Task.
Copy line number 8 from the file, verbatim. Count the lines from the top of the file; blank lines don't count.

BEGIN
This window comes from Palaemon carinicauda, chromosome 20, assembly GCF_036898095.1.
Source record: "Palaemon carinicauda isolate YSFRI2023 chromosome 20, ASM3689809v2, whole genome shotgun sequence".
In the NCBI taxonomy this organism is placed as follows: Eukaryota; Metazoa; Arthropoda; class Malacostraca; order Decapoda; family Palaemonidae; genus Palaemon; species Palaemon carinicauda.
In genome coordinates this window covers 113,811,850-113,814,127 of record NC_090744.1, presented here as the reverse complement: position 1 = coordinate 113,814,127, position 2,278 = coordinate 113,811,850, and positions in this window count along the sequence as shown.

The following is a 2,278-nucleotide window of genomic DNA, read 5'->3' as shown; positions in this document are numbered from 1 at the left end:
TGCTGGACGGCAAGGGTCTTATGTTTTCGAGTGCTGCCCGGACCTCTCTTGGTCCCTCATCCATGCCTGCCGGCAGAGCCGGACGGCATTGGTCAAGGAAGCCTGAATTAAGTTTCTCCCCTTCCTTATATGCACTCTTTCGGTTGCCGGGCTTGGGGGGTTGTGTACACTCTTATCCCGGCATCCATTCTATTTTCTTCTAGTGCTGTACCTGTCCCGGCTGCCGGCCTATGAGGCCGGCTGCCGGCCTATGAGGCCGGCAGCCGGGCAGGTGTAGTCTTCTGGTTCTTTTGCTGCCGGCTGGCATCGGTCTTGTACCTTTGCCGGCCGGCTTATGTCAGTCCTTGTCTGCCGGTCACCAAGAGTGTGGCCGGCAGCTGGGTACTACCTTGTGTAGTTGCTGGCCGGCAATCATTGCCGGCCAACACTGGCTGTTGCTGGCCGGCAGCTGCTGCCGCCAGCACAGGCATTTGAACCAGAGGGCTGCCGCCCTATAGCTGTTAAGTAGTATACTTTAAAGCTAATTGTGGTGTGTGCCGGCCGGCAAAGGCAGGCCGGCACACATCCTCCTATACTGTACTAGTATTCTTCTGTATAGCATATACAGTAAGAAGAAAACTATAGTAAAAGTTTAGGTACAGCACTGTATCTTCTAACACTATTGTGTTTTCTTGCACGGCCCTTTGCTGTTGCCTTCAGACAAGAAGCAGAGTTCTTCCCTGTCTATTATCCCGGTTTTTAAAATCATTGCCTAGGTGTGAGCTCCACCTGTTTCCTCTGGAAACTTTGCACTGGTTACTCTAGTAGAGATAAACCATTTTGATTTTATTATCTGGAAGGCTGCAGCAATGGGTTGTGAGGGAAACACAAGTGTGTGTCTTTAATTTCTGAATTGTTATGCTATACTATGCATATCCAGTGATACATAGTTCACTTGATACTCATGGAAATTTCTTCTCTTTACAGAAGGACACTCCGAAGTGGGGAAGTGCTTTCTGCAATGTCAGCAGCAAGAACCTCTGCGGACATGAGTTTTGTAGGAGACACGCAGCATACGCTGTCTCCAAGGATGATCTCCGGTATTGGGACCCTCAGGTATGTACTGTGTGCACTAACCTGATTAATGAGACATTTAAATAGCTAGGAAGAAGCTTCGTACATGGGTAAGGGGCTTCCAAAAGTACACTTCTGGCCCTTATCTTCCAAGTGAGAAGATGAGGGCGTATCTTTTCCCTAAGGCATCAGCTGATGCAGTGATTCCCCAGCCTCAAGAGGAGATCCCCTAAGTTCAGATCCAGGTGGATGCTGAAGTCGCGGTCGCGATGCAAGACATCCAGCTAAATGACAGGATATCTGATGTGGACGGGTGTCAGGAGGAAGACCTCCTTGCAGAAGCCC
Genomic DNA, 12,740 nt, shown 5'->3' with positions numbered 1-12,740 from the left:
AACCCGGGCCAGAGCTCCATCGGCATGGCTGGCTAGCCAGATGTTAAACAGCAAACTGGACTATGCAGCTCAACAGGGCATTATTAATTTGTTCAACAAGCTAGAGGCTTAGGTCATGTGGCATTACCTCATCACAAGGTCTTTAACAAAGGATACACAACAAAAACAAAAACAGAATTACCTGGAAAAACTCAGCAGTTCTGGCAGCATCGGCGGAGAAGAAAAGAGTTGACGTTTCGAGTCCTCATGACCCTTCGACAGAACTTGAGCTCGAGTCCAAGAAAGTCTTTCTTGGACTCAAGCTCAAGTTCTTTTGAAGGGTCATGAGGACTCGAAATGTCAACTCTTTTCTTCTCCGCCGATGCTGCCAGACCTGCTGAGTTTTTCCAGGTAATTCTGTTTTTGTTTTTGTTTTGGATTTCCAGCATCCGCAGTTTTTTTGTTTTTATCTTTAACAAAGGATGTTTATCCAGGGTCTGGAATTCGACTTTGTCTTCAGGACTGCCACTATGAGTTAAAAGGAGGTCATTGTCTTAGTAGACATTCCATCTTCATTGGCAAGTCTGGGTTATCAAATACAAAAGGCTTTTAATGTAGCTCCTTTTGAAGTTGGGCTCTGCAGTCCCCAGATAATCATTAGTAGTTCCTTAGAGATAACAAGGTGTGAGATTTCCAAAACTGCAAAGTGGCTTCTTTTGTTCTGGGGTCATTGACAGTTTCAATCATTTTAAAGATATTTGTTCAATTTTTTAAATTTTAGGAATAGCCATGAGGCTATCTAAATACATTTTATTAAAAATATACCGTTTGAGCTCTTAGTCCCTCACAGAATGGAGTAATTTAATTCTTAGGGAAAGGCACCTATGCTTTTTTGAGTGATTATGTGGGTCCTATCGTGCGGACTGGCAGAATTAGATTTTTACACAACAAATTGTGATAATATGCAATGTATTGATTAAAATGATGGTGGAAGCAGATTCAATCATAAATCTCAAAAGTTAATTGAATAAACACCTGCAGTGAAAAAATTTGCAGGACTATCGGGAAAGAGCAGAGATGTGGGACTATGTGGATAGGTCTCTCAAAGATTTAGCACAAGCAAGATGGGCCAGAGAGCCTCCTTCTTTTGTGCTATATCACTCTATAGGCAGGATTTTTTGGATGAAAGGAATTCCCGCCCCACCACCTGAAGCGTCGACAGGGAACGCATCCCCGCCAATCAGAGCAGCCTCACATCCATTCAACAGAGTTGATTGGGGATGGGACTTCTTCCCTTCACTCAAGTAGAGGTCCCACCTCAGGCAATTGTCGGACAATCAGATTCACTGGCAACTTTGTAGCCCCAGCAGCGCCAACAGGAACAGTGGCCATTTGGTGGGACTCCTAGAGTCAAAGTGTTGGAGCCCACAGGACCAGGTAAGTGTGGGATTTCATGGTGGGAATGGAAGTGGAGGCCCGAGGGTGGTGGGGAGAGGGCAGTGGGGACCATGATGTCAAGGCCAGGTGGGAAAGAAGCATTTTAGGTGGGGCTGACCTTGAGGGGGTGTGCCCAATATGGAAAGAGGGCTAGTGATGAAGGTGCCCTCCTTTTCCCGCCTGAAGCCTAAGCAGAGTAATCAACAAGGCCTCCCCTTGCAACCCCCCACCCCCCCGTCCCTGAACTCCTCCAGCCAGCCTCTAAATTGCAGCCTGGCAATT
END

AACCCGGGCCAGAGCTCCATCGGCATGGCTGGCTAGCCAGATGTTAAACAGCAAACTGGACTATGCAGCTCAACAGGGCATTATTAATTTGTTCAACAAGCTAGAGGCTTAGGTCATGTGGCATTACCTCATCACAAGGTCTTTAACAAAGGATACACAACAAAAACAAAAACAGAATTACCTGGAAAAACTCAGCAGTTCTGGCAGCATCGGCGGAGAAGAAAAGAGTTGACGTTTCGAGTCCTCATGACCCTTCGACAGAACTTGAGCTCGAGTCCAAGAAAGTCTTTCTTGGACTCAAGCTCAAGTTCTTTTGAAGGGTCATGAGGACTCGAAATGTCAACTCTTTTCTTCTCCGCCGATGCTGCCAGACCTGCTGAGTTTTTCCAGGTAATTCTGTTTTTGTTTTTGTTTTGGATTTCCAGCATCCGCAGTTTTTTTGTTTTTATCTTTAACAAAGGATGTTTATCCAGGGTCTGGAATTCGACTTTGTCTTCAGGACTGCCACTATGAGTTAAAAGGAGGTCATTGTCTTAGTAGACATTCCATCTTCATTGGCAAGTCTGGGTTATCAAATACAAAAGGCTTTTAATGTAGCTCCTTTTGAAGTTGGGCTCTGCAGTCCCCAGATAATCATTAGTAGTTCCTTAGAGATAACAAGGTGTGAGATTTCCAAAACTGCAAAGTGGCTTCTTTTGTTCTGGGGTCATTGACAGTTTCAATCATTTTAAAGATATTTGTTCAATTTTTTAAATTTTAGGAATAGCCATGAGGCTATCTAAATACATTTTATTAAAAATATACCGTTTGAGCTCTTAGTCCCTCACAGAATGGAGTAATTTAATTCTTAGGGAAAGGCACCTATGCTTTTTTGAGTGATTATGTGGGTCCTATCGTGCGGACTGGCAGAATTAGATTTTTACACAACAAATTGTGATAATATGCAATGTATTGATTAAAATGATGGTGGAAGCAGATTCAATCATAAATCTCAAAAGTTAATTGAATAAACACCTGCAGTGAAAAAATTTGCAGGACTATCGGGAAAGAGCAGAGATGTGGGACTATGTGGATAGGTCTCTCAAAGATTTAGCACAAGCAAGATGGGCCAGAGAGCCTCCTTCTTTTGTGCTATATCACTCTATAGGCAGGATTTTTTGGATGAAAGGAATTCCCGCCCCACCACCTGAAGCGTCGACAGGGAACGCATCCCCGCCAATCAGAGCAGCCTCACATCCATTCAACAGAGTTGATTGGGGATGGGACTTCTTCCCTTCACTCAAGTAGAGGTCCCACCTCAGGCAATTGTCGGACAATCAGATTCACTGGCAACTTTGTAGCCCCAGCAGCGCCAACAGGAACAGTGGCCATTTGGTGGGACTCCTAGAGTCAAAGTGTTGGAGCCCACAGGACCAGGTAAGTGTGGGATTTCATGGTGGGAATGGAAGTGGAGGCCCGAGGGTGGTGGGGAGAGGGCAGTGGGGACCATGATGTCAAGGCCAGGTGGGAAAGAAGCATTTTAGGTGGGGCTGACCTTGAGGGGGTGTGCCCAATATGGAAAGAGGGCTAGTGATGAAGGTGCCCTCCTTTTCCCGCCTGAAGCCTAAGCAGAGTAATCAACAAGGCCTCCCCTTGCAACCCCCCACCCCCCCGTCCCTGAACTCCTCCAGCCAGCCTCTAAATTGCAGCCTGGCAATT